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John Herschel


It's not easy for the son of a famous father to make his own reputation. And John Herschel's father William Herschel (1738-1822) was certainly famous, for he was the first person in history to discover a new planet. As it happened, John Herschel wasn't interested in fame, yet still became one of the nineteenth century's most distinguished individuals.

Early life
William Herschel and his wife Mary Baldwin Pitt had only one child. John Frederick William was born in Slough, England on March 7, 1792. He was educated at a local school and briefly at Eton. His mother withdrew him because he was being bullied. They hired a private tutor to teach him at home, and later to prepare him for the Cambridge University entrance exam.

John was 17 when he entered Cambridge. He attended St John's College where he studied mathematics. At the end of his degree studies he earned the top marks in the fiendishly difficult math exam which determined who was the “Senior Wrangler” for that year. This was a long-standing tradition at the university and it was a highly prestigious accomplishment.

But even before completing his degree Herschel had submitted a mathematical paper to the Royal Society (Britain's premier scientific society). He was elected to the society in 1813, one of their youngest ever members.

With his interest in mathematics and science, it seems odd that Herschel decided on a law career. But a year and a half of studying for the bar was enough to change his mind and send him back to Cambridge to be a math tutor. This can't have been much of a challenge for him, for in addition to his abilities in math and science, he was a highly competent musician, artist and linguist. Herschel had helped to translate a French book on mathematics into English, and in later years would translate the German poet Schiller into both English and Latin, and Homer's Iliad into English verse.

Astronomy
Although John Herschel liked chemistry, and light and optics, he seemed to avoid astronomy. Perhaps he didn't want to compete with his father. Yet eventually he was drawn into it by his friend James South, and the realization that his father needed him. In his late seventies, William Herschel's passion for astronomy was unflagging, but not his health.

William and John rebuilt the 20-foot reflecting telescope which had been used to carry out a survey of 2500 nebulae of the northern skies. When William Herschel died in 1822, the task of extending the nebula survey to the southern skies was a commitment that John said was not “a matter of choice or taste, but a sacred duty.”

John Herschel was a co-founder of the Royal Astronomical Society, and later served three terms as its president.

In 1829, John married Margaret Brodie Stewart who was nearly twenty years his junior. A lovely, charming, intelligent young woman, she was also a talented artist and musician. It was a happy marriage which produced twelve children, all of whom survived to adulthood, which was unusual in that era.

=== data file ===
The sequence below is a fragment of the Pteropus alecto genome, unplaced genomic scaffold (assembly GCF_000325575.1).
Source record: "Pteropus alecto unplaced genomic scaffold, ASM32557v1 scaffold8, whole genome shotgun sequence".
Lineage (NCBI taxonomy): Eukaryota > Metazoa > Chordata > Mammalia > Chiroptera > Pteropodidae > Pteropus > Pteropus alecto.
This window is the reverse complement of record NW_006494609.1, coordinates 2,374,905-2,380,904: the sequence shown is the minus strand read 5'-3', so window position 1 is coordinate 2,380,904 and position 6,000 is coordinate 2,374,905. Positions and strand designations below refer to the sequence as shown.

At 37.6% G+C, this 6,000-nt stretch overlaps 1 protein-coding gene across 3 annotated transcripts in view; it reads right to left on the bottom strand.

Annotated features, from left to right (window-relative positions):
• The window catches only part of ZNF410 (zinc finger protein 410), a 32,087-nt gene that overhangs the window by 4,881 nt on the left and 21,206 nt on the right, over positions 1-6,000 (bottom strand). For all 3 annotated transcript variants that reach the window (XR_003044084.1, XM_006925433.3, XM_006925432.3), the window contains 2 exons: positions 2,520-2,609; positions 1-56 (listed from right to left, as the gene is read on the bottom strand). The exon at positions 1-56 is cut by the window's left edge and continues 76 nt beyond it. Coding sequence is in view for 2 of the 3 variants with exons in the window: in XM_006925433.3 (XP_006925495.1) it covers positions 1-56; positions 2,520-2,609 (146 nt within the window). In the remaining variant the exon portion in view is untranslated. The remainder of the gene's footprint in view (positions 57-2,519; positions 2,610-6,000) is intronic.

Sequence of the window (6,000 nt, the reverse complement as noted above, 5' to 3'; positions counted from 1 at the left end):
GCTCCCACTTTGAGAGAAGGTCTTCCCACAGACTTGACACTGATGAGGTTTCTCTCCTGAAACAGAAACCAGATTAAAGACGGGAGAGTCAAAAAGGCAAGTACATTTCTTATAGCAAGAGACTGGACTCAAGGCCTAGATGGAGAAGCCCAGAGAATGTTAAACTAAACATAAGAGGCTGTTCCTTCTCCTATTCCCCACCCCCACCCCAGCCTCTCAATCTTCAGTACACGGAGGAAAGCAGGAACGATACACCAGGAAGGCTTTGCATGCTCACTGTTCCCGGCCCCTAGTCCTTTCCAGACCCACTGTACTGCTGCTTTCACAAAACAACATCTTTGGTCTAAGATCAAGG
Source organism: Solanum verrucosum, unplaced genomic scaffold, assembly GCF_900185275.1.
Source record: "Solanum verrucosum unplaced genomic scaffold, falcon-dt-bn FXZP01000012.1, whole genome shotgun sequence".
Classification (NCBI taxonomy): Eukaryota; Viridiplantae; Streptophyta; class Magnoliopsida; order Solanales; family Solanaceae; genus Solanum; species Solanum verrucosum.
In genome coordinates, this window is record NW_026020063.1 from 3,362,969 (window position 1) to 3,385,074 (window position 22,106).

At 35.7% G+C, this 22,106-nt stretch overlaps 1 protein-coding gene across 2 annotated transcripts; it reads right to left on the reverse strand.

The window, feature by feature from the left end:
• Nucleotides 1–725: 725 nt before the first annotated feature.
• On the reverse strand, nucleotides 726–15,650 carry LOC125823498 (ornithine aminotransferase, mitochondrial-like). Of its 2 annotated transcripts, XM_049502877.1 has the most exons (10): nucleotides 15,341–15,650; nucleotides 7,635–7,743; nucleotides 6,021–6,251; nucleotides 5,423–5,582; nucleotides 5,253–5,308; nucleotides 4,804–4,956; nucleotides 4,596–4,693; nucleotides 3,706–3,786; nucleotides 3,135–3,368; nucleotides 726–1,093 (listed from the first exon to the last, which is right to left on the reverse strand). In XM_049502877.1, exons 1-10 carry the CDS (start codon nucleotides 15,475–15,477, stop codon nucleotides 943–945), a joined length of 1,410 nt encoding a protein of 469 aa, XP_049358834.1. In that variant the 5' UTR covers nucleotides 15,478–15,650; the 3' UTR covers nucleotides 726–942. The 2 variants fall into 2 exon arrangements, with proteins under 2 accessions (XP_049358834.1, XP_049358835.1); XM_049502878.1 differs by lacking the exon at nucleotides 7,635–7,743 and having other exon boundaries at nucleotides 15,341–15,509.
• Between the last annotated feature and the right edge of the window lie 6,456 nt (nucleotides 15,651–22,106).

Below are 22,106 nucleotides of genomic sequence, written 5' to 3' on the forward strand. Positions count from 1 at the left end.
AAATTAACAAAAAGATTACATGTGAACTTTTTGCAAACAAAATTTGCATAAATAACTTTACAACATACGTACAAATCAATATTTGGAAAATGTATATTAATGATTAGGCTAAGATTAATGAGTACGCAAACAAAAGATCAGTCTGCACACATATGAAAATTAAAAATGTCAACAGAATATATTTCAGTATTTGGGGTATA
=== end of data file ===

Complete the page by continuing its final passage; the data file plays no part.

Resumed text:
Cape of Good Hope
The southern skies beckoned, and in 1833 John, Margaret, three small children, nannies, and a selection of telescopes sailed to what is now Cape Town, South Africa. John reckoned the five years they spent there as among the happiest times of his life.

They set up home and an observatory on a property called Feldhausen, now a school in a suburb of Cape Town. An obelisk marks the site of the 20-foot telescope. The beautiful view of the mountains remains.

John carried out a prodigious observing program at Feldhausen. Thomas Maclear, a friend from England, was the director of the Royal Observatory in Cape Town. Not only did the two astronomers consult each other from time to time, but the families also socialized. Herschel took an active part in local life, and is credited with helping to lay the foundations for education in South Africa.

When the Herschels returned to England in 1838 it was with six children, thousands of careful astronomical observations and a large number of illustrations that John and Margaret had made of the local flora.

Herschel's scientific work
John Herschel published over 150 scientific papers. Many related to astronomy, but he also contributed to other areas, including mathematics, chemistry and meteorology. His Discourse on Natural Philosophy was a thoughtful look at the practice of scientific inquiry. What we call science today was known as natural philosophy at that time.

John Herschel was also a pioneer of photography. His most important contribution was the experimentation that led to his finding that hyposulphite of soda would fix the photograph so that it didn't fade. “Hypo” was a great step forward for photography. He also invented the cynaotype process, better known as "blueprints". More interested in advancing science than advancing himself, Herschel freely shared his discoveries and wasn't concerned that sometimes others took the credit.

Honors
Herschel had a comfortable inheritance from his mother and worked independently. Beyond the early tutoring at Cambridge, his only paid employment was a few years as Master of the Mint. The job didn't suit him and he resigned when his health suffered.

Many scientific honors came Herschel's way. And he was knighted by King William IV and made a baronet by Queen Victoria. When Sir John Herschel died on May 11, 1872 there was a service in Westminster Abbey, and he was laid to rest not far from Sir Isaac Newton.

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Content copyright © 2014 by Mona Evans. All rights reserved.
This content was written by Mona Evans. If you wish to use this content in any manner, you need written permission. Contact Mona Evans for details.

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